Thoughts on Judges 18

We’re reading through Judges at Oak Tree Church, and I’m posting some observations from my daily readings here within a day or two after the reading. I’d love for you to join in the discussion.

Thoughts on Judges 18

The story we began in chapter 17 continues. Honestly, the tribe of Dan was pretty much a loser tribe from the beginning. Jacob noticed it in Dan himself, before he turned into a whole tribe (Genesis 49:17).

In those days Israel had no king. And in those days the Danite tribe was looking for a place to settle, because at that time they did not yet have a place to call their own among the tribes of Israel. Judges 18:1 NET

The reason they didn’t “have a place to call their own” was because, not only did they not conquer the inhabitants of the land given to them, they were actually run off by the Amorites (Judges 1:34). Their disobedience up front caused them decades and centuries of problems.

They said to him, “Shut up! Put your hand over your mouth and come with us! You can be our adviser and priest. Wouldn’t it be better to be a priest for a whole Israelite tribe than for just one man’s family?” The priest was happy. He took the ephod, the personal idols, and the carved image and joined the group. Judges 18:19-20 NET

This priest had already been bought off once (by Micah – “be a priest just for my family”); now he found a better deal (“be the priest for our whole tribe”). Why was this better? Because the priests got a cut (literally) of the sacrifices offered to God. This guy would have exclusive rights to all of the Danites sacrifices, and they would do pretty much whatever he said, because he spoke for “God”, of course.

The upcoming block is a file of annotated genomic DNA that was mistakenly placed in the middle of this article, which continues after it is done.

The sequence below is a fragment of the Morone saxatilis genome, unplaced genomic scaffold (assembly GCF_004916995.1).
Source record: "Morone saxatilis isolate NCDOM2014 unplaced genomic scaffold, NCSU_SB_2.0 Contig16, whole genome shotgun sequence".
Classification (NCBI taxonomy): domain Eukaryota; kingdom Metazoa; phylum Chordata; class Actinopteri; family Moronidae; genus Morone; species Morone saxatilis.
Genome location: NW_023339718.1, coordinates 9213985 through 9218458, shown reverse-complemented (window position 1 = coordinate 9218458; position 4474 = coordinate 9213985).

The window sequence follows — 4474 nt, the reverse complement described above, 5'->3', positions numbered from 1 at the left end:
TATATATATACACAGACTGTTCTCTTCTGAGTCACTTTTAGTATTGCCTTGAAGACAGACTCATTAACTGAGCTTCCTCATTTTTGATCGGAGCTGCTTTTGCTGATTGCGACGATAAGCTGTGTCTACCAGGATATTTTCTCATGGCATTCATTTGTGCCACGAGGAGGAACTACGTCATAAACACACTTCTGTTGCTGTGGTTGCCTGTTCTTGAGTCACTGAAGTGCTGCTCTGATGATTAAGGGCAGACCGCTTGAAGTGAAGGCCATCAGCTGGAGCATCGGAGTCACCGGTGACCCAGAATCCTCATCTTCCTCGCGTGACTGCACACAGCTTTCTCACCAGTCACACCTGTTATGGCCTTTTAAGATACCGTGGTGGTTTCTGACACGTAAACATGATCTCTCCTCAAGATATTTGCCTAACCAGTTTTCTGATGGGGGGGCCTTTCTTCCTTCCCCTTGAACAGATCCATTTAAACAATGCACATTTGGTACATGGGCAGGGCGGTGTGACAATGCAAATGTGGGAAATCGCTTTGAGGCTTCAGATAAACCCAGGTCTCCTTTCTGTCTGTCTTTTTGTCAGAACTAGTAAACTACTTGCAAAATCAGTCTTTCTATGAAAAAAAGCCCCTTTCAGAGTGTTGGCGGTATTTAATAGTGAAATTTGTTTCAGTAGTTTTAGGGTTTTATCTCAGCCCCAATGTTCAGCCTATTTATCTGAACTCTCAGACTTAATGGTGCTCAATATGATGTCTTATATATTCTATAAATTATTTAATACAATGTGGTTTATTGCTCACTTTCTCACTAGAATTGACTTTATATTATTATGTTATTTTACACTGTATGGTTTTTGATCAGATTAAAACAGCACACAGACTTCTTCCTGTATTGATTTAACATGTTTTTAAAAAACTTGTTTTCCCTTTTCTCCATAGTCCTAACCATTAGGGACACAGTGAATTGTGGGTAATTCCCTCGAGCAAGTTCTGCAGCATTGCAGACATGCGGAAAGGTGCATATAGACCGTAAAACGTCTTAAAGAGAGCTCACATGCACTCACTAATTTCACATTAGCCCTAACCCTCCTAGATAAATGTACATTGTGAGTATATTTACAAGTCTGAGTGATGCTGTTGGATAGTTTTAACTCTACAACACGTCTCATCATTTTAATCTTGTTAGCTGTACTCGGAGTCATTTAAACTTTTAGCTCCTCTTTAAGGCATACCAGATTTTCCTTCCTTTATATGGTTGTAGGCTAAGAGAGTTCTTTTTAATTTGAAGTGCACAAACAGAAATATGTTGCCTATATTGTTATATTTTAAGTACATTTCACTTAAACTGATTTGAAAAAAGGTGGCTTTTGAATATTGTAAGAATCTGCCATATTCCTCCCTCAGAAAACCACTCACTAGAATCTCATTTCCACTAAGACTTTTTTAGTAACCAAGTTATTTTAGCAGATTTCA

The Danites worshiped the carved image. Jonathan, descendant of Gershom, son of Moses, and his descendants served as priests for the tribe of Dan until the time of the exile. They worshiped Micah’s carved image the whole time God’s authorized shrine was in Shiloh. Judges 18:30-31 NET

These verses give us two examples of the depths of their rebellion against God:

  1. “until the time of the exile” – We may tend to gloss over this, but it’s important. Judges 18 probably happened around 1100 B.C. The exile referred to happened in 722 B.C. This entire tribe of God’s people worshiped this stupid little carved image for about 400 years until God finally just took them out of the land!
  2. And it’s not like God wasn’t around. There was a legitimate place to worship God at Shiloh (about 85 miles south of Dan). They just weren’t interested in doing things God’s way. That’s ultimately while they were taken captive and exiled in the first place (see 2 Kings 17 for the story of the first captivity in 722 B.C.)

What did you see in these verses? What was important to you in Judges 18 that I did not see?

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Daniel Goepfrich

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